Effector Cells Definition

Effector cells can be described as the cells of the immune system which have undergone the process of differentiation and maturation. These are the cells that mount specific responses in case of stimulus. The body’s immune system produces effector cells as a part of the immune response against pathogen or self cell, (in case of autoimmune disorders). 


Under pathogen attack, the immune cell undergoes differentiation, leading to the effector cell and memory cell production. In simpler terms, effector cells meaning are the immune cell that produces the response against the pathogen whereas memory cells are those that are retained in the body and divides only when there is a subsequent attack of the same pathogen. They are also used in immune effector cell therapy. 


Apoptotic, the major effector cell of the body includes effector T cell and, effector B cell. Other examples of immune effector cell include natural killer cell, these are the effector cell that plays a major role in the innate immune response of the body against the pathogen. Effector lymphocytes include effector T cell and effector B cell are the effector cells of adaptive immunity. On this page, the main focus will be on the generation and specific response of the immune effector cells.

Effector T Cell Generation

The process of generation of the effector T- cell is very complicated. To understand the generation and function of the immune effector cell, it is important to understand the production maturation and activation of the T-cell. T-cell produces specific effector function only after it has been activated, the unactivated T- cell is known as the naive T- cell. Upon activation T cells produce their effect by secreting biologically active compounds like cytokines, they also mediate cell cytotoxicity and promote the formation of plasma B cell (effector B-cell).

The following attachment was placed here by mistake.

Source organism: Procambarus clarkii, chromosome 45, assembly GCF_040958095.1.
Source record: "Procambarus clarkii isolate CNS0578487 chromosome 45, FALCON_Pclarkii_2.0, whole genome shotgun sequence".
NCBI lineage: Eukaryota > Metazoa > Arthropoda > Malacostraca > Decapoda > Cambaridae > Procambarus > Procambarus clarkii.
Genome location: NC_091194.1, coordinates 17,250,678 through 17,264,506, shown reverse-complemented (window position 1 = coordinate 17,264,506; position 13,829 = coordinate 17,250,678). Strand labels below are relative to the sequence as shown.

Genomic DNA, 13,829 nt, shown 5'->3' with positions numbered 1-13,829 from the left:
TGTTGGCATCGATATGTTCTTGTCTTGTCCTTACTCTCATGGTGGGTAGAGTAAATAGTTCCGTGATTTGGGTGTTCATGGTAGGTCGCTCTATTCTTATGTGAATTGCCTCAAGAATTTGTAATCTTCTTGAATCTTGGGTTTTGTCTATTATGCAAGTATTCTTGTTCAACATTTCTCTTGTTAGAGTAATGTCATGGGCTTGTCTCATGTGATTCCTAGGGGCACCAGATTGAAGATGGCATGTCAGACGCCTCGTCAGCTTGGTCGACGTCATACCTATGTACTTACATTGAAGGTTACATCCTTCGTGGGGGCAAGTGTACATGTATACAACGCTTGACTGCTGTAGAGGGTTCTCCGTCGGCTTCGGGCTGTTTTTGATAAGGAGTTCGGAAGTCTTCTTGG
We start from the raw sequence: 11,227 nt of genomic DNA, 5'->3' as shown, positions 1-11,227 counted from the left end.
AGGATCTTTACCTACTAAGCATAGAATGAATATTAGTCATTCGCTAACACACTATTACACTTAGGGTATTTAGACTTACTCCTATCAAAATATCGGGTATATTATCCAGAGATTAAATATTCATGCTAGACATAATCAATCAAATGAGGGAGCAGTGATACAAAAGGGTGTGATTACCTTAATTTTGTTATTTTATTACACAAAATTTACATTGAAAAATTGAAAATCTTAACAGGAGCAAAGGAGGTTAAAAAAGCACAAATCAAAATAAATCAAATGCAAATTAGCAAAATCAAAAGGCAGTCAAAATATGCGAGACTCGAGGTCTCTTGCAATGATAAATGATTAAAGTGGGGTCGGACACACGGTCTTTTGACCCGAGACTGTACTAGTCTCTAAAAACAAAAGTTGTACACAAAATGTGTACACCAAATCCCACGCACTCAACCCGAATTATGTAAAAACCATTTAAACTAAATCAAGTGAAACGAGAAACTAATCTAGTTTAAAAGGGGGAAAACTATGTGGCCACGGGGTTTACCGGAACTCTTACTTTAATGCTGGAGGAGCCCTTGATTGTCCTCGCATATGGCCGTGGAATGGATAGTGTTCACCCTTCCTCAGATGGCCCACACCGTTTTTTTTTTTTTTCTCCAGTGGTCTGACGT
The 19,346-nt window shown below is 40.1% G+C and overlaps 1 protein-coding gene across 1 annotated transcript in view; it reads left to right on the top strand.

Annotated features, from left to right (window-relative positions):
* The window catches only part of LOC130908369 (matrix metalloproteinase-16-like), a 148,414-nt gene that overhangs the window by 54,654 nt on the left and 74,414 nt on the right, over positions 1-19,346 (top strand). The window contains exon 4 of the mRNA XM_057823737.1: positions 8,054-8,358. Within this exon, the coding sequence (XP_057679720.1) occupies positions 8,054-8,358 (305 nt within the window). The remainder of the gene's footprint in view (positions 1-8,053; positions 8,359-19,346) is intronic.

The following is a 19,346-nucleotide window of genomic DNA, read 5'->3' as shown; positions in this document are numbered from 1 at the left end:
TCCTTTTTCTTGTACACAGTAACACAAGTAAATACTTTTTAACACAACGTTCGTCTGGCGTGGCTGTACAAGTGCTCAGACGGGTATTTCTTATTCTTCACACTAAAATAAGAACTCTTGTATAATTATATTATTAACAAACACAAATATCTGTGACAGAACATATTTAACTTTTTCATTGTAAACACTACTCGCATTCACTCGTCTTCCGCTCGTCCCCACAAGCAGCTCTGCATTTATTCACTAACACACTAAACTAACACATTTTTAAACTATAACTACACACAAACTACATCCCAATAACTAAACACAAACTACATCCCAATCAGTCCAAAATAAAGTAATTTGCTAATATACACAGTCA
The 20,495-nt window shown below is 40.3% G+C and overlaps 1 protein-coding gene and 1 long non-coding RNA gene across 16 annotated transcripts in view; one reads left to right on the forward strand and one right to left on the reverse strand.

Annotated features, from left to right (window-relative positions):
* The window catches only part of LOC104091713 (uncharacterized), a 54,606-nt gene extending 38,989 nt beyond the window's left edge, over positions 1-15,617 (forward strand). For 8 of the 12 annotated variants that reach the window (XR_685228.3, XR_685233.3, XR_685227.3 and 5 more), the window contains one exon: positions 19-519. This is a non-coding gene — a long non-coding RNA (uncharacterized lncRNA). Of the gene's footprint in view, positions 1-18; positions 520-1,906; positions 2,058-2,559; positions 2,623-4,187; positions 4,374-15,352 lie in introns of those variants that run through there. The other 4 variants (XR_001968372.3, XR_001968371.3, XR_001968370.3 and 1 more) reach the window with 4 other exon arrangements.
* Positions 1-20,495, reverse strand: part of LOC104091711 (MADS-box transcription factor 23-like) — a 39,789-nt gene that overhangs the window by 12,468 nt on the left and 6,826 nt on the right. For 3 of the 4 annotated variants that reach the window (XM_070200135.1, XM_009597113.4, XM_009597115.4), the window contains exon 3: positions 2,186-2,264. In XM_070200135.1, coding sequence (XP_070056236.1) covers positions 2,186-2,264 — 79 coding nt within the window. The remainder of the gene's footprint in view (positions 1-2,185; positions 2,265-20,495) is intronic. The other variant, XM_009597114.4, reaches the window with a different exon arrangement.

Production of T cell

T cells are produced in the bone marrow of the human body, they are produced from stem cells known as progenitor T-cell. These immature T-cells are known as thymocytes. Thymocytes lack both CD4 and, CD8. They are denoted as CD4- and CD8-. They’re the double negative. Thymocytes lack the following, CD4, CD8, TCR (T cell receptor). Thymocytes are marked by the presence of the following, c-Kit, CD17, CD44, CCR7, and CCR 9. These thymocytes then move to the thymus.

Maturation of T cell

T cell moves into the thymus for maturation, the movement is guided by the cytokine concentration gradient. The cortex of the thymus releases CCl 19, CCL21. Thymocytes have a receptor called CCR 7 which binds to the chemokine and results in chemotaxis. Double negative (DN-1) thymocytes move in the cortex of the thymus. It is important to note that DN-1 has to make physical contact with the cortical epithelial cell of the thymus. This cell has a factor called SCF (stem cell factor), which interacts with c-Kit and provides entry to the next phase of cell maturation. This interaction leads to the expression of the IL-7 receptor on the T cell.  IL-7 binds to its receptor which leads to an expression of CD25, at this stage, the thymocyte is known to be at DN 2 sate. This is the stage of cellular commitment, thymocytes that exist at this stage form gamma delta TCR and, the cell continues to develop normal alpha- beta TCR. 


IL-7 binding also initiates RAG 1 and RAG 2, recombination activating genes. They are responsible for TCR gene rearrangement. Once it begins, a beta chain of TCR appears marking the DN-3 stage. At the DN-4 stage, thymocytes lose their CD 25. Finally, CD 4 and CD 8 appears on the membrane marking it as double positive. 

It is important to note that T- cell must have self MHC restriction and can positively interact with the pathogen. For this, the double-positive cell undergoes positive and negative selection.

Positive Selection

Positive selection is done in the cortex region of the thymus. It refers to the selection of that cell that provides a positive response to self MHC, that is self MHC binding with the cortical epithelium cell. Or the cell can bind to the antigen-presenting cell, this phenomenon of binding is known as the chance binding. In case of binding with the MHC of either one, the unbound MHC is not further expression. This is the phenomenon of self MHC restriction. In case of no recognition of MHC, apoptotic signals are generated.